Windsor: Yes. They have a weekly index for the week of the 24th, which would have been last week. They indicated that six percent of deaths were equal to one co-morbid or one morbid that was COVID.

Carmichael: Is this the first week that they’ve been providing the information in that structure?

Windsor: I think it’s the first week that it’s been highlighted. When you get on the CDC’s website it is like a maze. And it is the first time that I have seen it spelled out that way and released that way. Going back to April, before COVID, they reported influenza-like illness and pneumonia. That was their surveillance system.

As of April, they included the coronavirus. So now they call it IPC. Influenza, pneumonia, and coronavirus. And all of it kind of gets reported in one bucket. Which by the way, that should give you some concern and make us ask about testing going into the flu season.

If influenza is going to be in the same bucket as pneumonia and coronavirus, and if we start seeing spikes again, are we going to test people for influenza and coronavirus? Are we going to test people for influenza and coronavirus? I’m concerned that we are going to see numbers again, and people are going to go here’s the wave again. Is it the wave? Or is it influenza?

Carmichael: And its incredibly important from a public policy standpoint for the facts to be known and to be widely understood. Because the officials who make wise decisions based on the facts can still get crushed if the public perception is the opposite of the truth.

Windsor: Absolutely. And it goes back to what we just talked about a minute ago. If we can understand what the viral load is in people who are dying then we can say that somebody who died of kidney disease and that may have been the onset or exacerbated by COVID. But there are numbers that should unequivocally be subtracted from death totals.

Causes of death like suicide and domestic violence and medical accidents. Those numbers, may not be large, they maybe 5,000 or 10,00 but they can be determined and they should be excluded. In fact, The Ohio Star interviewed Warren County, Ohio Sheriff Larry Simms and he told us a story of a woman who was in jail and she was released.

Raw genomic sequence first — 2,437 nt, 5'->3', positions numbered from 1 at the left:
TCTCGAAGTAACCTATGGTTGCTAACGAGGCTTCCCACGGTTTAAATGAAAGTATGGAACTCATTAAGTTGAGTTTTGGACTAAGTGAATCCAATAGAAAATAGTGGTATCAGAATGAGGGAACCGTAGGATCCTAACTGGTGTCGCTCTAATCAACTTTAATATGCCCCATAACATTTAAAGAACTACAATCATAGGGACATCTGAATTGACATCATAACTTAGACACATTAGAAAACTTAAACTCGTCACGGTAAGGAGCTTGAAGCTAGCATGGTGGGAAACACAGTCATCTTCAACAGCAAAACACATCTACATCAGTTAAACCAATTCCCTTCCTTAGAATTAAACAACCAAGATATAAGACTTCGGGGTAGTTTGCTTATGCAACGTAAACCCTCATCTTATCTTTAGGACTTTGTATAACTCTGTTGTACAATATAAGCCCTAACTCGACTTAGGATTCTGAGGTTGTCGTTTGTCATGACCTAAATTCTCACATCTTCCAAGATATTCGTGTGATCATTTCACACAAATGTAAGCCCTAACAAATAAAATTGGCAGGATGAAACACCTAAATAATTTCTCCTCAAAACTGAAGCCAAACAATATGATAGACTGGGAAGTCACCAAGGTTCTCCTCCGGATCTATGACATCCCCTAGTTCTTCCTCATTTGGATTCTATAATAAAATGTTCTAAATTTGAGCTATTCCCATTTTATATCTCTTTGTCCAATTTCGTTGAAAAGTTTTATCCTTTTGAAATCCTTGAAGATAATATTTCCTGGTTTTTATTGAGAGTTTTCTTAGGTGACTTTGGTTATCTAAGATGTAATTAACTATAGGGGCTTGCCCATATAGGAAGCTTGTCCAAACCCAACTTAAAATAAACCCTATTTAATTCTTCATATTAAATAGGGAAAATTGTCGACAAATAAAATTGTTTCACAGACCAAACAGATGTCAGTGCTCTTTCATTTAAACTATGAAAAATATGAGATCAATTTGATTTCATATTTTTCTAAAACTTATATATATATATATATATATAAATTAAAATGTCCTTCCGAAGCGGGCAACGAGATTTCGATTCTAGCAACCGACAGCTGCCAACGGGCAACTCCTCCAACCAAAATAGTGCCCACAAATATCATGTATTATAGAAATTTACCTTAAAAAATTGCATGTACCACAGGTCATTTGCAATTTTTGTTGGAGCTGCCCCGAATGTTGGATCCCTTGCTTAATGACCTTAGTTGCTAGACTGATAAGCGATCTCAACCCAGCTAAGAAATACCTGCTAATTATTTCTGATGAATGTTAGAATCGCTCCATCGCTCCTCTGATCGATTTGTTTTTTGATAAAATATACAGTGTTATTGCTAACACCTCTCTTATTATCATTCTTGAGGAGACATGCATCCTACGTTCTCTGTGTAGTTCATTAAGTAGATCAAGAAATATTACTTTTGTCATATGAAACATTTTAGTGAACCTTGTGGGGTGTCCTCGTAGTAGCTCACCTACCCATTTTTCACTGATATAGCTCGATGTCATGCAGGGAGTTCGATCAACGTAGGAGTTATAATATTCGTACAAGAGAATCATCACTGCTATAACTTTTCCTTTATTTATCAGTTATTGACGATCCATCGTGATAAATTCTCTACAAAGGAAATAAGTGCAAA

She committed suicide. And her death was counted as a COVID  death. That deaths with COVID were being counted and dismissed as being anecdotal. Now it proves to be true. That there are line items for such things as poisoning and accidents. And again, those numbers aren’t large but certainly should not be included.

Carmichael: Well if you die of a drug overdose and it is determined that you tested positive for COVID that’s another example and there is probably a larger number of those that fall into that category than suicides. You would have died of the fentanyl overdoes anyway. And the fact that they tested you later in your autopsy and found COVID then they called it a COVID death, that’s part of the bad data that factors into public policy.

Windsor: It really is. And that has happened, and we know it’s happened in Ohio. Overdose and somebody has COVID in their system and it gets counted. One thing I will also point out is that COVID is not unique that it can exacerbate or it can worsen a condition. We all have family members who have aged and passed away and they passed away because they got the flu.

And the flu turned into pneumonia and made other conditions in the body play out more severely. This isn’t something that is new with the coronavirus. We hear that a lot right? Even if you have obesity or heart disease you are more at risk. You are going to be more at risk potentially this flu season because that’s what viruses do to our body.

Leahy: Jack one last question. I want to get this in. Why six months into this pandemic is this the first time we’ve seen the CDC prominently report that only six percent of COVID-19 deaths took place with only COVID-19  as the only cause?

Windsor: Well here’s my wild guess. Are you ready?

Leahy: I’m ready. Shoot.

Windsor: If you remember a couple of weeks back or more than that now President Trump came out and said we are going to bypass the CDC, you are going to send the information to the White House. I think it’s a C.Y.A. situation.

Leahy: Very interesting.

Carmichael: That last statement might be the most telling of all.

Listen to the full third hour here:

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Tune in weekdays from 5:00 – 8:00 a.m. to the Tennessee Star Report with Michael Patrick Leahy on Talk Radio 98.3 FM WLAC 1510. Listen online at iHeart Radio